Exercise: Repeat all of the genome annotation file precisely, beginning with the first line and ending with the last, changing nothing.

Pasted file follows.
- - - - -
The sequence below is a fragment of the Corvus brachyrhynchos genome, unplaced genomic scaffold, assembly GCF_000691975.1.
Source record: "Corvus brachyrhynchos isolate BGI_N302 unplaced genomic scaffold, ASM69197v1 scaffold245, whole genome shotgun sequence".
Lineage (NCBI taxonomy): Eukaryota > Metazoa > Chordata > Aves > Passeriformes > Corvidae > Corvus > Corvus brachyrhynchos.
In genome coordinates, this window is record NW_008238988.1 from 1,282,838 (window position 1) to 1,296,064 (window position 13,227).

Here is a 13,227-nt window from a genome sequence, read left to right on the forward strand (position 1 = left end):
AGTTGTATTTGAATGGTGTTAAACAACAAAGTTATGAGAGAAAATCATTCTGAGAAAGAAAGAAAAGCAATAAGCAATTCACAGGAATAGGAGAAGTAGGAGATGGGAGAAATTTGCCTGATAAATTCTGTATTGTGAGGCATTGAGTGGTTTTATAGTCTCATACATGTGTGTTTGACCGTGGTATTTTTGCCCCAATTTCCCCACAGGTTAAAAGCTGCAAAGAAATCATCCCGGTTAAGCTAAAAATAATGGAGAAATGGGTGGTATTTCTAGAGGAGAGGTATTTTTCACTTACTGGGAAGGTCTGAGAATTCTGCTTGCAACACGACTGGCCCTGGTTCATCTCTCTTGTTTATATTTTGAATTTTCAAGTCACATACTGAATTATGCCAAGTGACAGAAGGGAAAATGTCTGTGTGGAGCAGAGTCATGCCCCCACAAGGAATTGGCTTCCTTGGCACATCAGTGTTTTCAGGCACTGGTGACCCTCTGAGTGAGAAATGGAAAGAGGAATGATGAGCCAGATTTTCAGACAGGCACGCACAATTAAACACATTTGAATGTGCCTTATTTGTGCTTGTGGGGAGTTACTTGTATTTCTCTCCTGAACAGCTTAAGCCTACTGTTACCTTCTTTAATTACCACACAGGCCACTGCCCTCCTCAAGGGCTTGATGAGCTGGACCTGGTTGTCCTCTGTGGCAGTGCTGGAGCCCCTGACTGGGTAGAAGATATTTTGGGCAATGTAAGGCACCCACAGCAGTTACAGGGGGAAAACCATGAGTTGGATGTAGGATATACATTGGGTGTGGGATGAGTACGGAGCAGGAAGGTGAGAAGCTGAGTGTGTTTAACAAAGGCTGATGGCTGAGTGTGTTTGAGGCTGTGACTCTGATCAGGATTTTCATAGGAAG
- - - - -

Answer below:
The sequence below is a fragment of the Corvus brachyrhynchos genome, unplaced genomic scaffold, assembly GCF_000691975.1.
Source record: "Corvus brachyrhynchos isolate BGI_N302 unplaced genomic scaffold, ASM69197v1 scaffold245, whole genome shotgun sequence".
Lineage (NCBI taxonomy): Eukaryota > Metazoa > Chordata > Aves > Passeriformes > Corvidae > Corvus > Corvus brachyrhynchos.
In genome coordinates, this window is record NW_008238988.1 from 1,282,838 (window position 1) to 1,296,064 (window position 13,227).

Here is a 13,227-nt window from a genome sequence, read left to right on the forward strand (position 1 = left end):
AGTTGTATTTGAATGGTGTTAAACAACAAAGTTATGAGAGAAAATCATTCTGAGAAAGAAAGAAAAGCAATAAGCAATTCACAGGAATAGGAGAAGTAGGAGATGGGAGAAATTTGCCTGATAAATTCTGTATTGTGAGGCATTGAGTGGTTTTATAGTCTCATACATGTGTGTTTGACCGTGGTATTTTTGCCCCAATTTCCCCACAGGTTAAAAGCTGCAAAGAAATCATCCCGGTTAAGCTAAAAATAATGGAGAAATGGGTGGTATTTCTAGAGGAGAGGTATTTTTCACTTACTGGGAAGGTCTGAGAATTCTGCTTGCAACACGACTGGCCCTGGTTCATCTCTCTTGTTTATATTTTGAATTTTCAAGTCACATACTGAATTATGCCAAGTGACAGAAGGGAAAATGTCTGTGTGGAGCAGAGTCATGCCCCCACAAGGAATTGGCTTCCTTGGCACATCAGTGTTTTCAGGCACTGGTGACCCTCTGAGTGAGAAATGGAAAGAGGAATGATGAGCCAGATTTTCAGACAGGCACGCACAATTAAACACATTTGAATGTGCCTTATTTGTGCTTGTGGGGAGTTACTTGTATTTCTCTCCTGAACAGCTTAAGCCTACTGTTACCTTCTTTAATTACCACACAGGCCACTGCCCTCCTCAAGGGCTTGATGAGCTGGACCTGGTTGTCCTCTGTGGCAGTGCTGGAGCCCCTGACTGGGTAGAAGATATTTTGGGCAATGTAAGGCACCCACAGCAGTTACAGGGGGAAAACCATGAGTTGGATGTAGGATATACATTGGGTGTGGGATGAGTACGGAGCAGGAAGGTGAGAAGCTGAGTGTGTTTAACAAAGGCTGATGGCTGAGTGTGTTTGAGGCTGTGACTCTGATCAGGATTTTCATAGGAAG